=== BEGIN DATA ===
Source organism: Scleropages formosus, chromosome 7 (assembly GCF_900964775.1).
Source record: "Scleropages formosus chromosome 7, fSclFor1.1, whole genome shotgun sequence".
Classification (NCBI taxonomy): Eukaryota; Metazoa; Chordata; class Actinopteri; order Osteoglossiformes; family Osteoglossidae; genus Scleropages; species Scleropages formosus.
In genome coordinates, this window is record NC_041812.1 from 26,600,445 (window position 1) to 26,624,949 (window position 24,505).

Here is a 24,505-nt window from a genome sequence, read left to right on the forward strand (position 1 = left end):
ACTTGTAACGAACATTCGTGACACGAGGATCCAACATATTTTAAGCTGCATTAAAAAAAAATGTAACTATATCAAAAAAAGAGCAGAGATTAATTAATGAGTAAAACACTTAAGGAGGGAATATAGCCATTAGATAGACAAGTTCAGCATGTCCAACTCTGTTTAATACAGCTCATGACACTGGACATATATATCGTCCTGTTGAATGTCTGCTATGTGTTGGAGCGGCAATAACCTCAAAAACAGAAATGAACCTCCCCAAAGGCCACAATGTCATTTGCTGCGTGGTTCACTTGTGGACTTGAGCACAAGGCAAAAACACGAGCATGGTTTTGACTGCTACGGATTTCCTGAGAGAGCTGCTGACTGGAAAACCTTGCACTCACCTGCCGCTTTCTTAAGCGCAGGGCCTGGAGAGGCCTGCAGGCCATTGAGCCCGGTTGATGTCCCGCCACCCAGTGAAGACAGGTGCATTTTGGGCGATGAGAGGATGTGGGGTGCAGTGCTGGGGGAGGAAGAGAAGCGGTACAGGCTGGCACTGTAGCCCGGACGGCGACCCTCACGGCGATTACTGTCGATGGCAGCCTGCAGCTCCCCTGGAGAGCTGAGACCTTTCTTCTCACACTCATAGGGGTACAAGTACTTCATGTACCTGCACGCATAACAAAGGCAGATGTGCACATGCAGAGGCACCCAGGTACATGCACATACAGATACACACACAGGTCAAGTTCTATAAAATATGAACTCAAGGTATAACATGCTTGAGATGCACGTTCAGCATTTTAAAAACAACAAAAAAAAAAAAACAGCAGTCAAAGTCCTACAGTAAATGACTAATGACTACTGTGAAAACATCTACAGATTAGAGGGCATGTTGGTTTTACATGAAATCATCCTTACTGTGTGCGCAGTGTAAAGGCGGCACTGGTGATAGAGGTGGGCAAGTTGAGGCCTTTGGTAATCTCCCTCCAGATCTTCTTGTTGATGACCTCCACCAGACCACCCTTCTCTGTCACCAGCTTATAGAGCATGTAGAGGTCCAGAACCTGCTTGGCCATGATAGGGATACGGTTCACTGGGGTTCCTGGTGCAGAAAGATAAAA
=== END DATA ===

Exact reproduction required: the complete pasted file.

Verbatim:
Source organism: Scleropages formosus, chromosome 7 (assembly GCF_900964775.1).
Source record: "Scleropages formosus chromosome 7, fSclFor1.1, whole genome shotgun sequence".
Classification (NCBI taxonomy): Eukaryota; Metazoa; Chordata; class Actinopteri; order Osteoglossiformes; family Osteoglossidae; genus Scleropages; species Scleropages formosus.
In genome coordinates, this window is record NC_041812.1 from 26,600,445 (window position 1) to 26,624,949 (window position 24,505).

Here is a 24,505-nt window from a genome sequence, read left to right on the forward strand (position 1 = left end):
ACTTGTAACGAACATTCGTGACACGAGGATCCAACATATTTTAAGCTGCATTAAAAAAAAATGTAACTATATCAAAAAAAGAGCAGAGATTAATTAATGAGTAAAACACTTAAGGAGGGAATATAGCCATTAGATAGACAAGTTCAGCATGTCCAACTCTGTTTAATACAGCTCATGACACTGGACATATATATCGTCCTGTTGAATGTCTGCTATGTGTTGGAGCGGCAATAACCTCAAAAACAGAAATGAACCTCCCCAAAGGCCACAATGTCATTTGCTGCGTGGTTCACTTGTGGACTTGAGCACAAGGCAAAAACACGAGCATGGTTTTGACTGCTACGGATTTCCTGAGAGAGCTGCTGACTGGAAAACCTTGCACTCACCTGCCGCTTTCTTAAGCGCAGGGCCTGGAGAGGCCTGCAGGCCATTGAGCCCGGTTGATGTCCCGCCACCCAGTGAAGACAGGTGCATTTTGGGCGATGAGAGGATGTGGGGTGCAGTGCTGGGGGAGGAAGAGAAGCGGTACAGGCTGGCACTGTAGCCCGGACGGCGACCCTCACGGCGATTACTGTCGATGGCAGCCTGCAGCTCCCCTGGAGAGCTGAGACCTTTCTTCTCACACTCATAGGGGTACAAGTACTTCATGTACCTGCACGCATAACAAAGGCAGATGTGCACATGCAGAGGCACCCAGGTACATGCACATACAGATACACACACAGGTCAAGTTCTATAAAATATGAACTCAAGGTATAACATGCTTGAGATGCACGTTCAGCATTTTAAAAACAACAAAAAAAAAAAAACAGCAGTCAAAGTCCTACAGTAAATGACTAATGACTACTGTGAAAACATCTACAGATTAGAGGGCATGTTGGTTTTACATGAAATCATCCTTACTGTGTGCGCAGTGTAAAGGCGGCACTGGTGATAGAGGTGGGCAAGTTGAGGCCTTTGGTAATCTCCCTCCAGATCTTCTTGTTGATGACCTCCACCAGACCACCCTTCTCTGTCACCAGCTTATAGAGCATGTAGAGGTCCAGAACCTGCTTGGCCATGATAGGGATACGGTTCACTGGGGTTCCTGGTGCAGAAAGATAAAA